In 1987 natural gas was deregulated, and the companies started exploring and drilling again. The gas shortage transformed itself into a “gas bubble.” When I told a meeting of Wall Street analysts in the early-1980s that natural gas would again be used for electric generation they were disbelieving. As I left the building, one analyst said to another, “Very droll, but he doesn't know what he's talking about.”
But it did happen, and in a big way; not only was more natural gas being sought, but technology was set to change the amount of gas available and the way it could be used.
The first technological advance was a very efficient, gas-burning machine for utilities, the aeroderivitive turbine. Then came horizontal drilling, which allows a single gas or oil well to stretch out tentacles for miles in every direction. This drilling technology opened up old gas and oil fields for further exploitation and made new ones very profitable.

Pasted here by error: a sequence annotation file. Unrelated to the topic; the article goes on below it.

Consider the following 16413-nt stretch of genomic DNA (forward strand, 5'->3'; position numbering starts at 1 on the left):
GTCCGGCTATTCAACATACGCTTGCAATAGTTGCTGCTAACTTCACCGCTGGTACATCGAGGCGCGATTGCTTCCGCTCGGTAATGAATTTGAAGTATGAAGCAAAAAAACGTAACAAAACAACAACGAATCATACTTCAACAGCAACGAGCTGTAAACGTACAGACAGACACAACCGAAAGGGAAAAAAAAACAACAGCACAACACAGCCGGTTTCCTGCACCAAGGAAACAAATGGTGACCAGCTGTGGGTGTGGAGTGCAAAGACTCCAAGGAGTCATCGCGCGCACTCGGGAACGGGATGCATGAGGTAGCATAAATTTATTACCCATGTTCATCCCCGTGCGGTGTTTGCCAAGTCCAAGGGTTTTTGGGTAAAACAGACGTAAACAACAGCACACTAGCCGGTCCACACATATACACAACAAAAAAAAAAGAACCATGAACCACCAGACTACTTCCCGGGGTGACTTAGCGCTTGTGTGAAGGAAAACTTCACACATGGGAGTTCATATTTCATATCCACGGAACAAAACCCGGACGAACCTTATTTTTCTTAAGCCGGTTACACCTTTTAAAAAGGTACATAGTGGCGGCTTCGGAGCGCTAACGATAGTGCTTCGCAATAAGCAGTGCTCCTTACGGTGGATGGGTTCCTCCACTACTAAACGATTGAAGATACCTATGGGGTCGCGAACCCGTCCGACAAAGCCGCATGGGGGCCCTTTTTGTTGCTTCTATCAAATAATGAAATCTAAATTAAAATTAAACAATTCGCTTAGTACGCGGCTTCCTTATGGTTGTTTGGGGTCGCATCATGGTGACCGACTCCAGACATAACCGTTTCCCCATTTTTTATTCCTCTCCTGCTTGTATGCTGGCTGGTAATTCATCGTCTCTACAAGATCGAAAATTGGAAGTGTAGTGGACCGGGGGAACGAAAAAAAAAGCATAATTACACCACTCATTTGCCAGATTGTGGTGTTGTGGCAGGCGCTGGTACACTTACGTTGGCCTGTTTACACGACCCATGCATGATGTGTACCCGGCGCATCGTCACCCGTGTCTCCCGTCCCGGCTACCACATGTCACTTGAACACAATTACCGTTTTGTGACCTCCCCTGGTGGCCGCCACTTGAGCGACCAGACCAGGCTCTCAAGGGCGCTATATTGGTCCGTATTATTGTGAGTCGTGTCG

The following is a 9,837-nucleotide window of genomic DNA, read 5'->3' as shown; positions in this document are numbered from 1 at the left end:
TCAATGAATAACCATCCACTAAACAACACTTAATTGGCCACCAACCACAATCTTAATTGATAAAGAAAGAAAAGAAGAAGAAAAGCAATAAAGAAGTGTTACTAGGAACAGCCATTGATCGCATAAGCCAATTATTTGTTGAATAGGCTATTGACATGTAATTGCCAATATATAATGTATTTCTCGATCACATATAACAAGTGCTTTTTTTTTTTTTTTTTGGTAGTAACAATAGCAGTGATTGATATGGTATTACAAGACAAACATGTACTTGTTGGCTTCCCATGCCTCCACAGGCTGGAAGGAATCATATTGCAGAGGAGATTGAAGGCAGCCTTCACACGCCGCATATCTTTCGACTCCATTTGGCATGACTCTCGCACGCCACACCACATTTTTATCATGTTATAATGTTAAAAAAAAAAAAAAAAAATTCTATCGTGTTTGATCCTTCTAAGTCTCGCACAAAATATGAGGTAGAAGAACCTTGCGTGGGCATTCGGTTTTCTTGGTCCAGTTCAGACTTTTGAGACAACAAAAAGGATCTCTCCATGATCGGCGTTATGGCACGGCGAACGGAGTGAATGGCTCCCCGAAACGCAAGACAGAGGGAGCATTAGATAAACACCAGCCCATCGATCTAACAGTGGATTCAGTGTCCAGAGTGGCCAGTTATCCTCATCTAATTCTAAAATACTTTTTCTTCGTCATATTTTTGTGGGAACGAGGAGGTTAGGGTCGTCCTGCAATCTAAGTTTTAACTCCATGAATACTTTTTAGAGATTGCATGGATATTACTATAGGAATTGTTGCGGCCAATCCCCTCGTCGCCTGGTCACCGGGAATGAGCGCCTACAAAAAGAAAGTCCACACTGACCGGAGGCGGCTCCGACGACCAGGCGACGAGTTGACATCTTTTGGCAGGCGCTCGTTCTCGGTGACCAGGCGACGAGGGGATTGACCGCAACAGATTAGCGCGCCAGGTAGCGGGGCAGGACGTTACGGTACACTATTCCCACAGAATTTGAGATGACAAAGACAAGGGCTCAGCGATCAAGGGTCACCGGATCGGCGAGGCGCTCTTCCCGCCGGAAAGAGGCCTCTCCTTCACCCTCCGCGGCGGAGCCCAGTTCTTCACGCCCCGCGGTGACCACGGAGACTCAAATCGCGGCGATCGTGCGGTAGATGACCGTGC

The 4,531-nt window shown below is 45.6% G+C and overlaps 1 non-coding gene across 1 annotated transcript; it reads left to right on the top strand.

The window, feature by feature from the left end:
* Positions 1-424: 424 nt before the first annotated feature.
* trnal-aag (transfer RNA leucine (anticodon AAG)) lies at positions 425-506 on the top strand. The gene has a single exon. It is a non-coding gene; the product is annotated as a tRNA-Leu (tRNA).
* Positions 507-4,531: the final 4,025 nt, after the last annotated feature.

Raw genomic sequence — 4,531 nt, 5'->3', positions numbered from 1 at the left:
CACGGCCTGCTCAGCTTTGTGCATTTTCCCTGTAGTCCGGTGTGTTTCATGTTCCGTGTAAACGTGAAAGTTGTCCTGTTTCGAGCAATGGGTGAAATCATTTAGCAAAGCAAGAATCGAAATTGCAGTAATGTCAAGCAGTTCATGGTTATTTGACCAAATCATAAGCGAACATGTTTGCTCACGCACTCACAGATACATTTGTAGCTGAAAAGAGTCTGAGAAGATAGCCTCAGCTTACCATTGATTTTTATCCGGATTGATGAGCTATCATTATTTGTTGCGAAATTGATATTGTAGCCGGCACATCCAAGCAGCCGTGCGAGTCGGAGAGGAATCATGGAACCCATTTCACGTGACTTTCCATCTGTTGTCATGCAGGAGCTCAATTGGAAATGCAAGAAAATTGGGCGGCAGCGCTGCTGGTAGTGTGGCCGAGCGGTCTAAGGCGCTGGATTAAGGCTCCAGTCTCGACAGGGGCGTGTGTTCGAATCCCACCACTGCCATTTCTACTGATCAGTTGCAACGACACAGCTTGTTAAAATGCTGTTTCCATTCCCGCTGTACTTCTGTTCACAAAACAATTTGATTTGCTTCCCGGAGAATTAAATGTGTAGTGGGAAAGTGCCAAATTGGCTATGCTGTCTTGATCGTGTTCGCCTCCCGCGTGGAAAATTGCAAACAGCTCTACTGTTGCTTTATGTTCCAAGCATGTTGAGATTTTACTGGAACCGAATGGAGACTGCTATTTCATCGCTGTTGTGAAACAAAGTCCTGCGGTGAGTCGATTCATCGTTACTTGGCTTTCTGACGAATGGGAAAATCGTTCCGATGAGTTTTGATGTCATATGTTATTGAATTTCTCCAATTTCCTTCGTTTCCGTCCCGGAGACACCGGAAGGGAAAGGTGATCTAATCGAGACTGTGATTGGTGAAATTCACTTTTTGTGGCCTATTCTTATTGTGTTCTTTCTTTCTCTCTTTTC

The final jewel in the natural gas crown was the ability of drillers to start breaking up rocks in the shale band — between 6,000 and 9,000 feet below the surface — in areas that were not before thought to contain gas. The Marcellus field, extending through Pennsylvania, New York, West Virginia and Ohio, may turn out to be the largest shale field currently being developed.
El Dorado enow — except for environmental concern about the chemicals used to break the rock, in a process called fracking. Also, groundwater has been affected in many locations; and there is video of tap water burning.
But proponents of natural gas point out that it has half the greenhouse emissions of coal, and few or no nitrous oxides. Natural gas is set to do for the United States what North Sea oil has done for Britain and Norway. – For the Hearst-New York Times Syndicate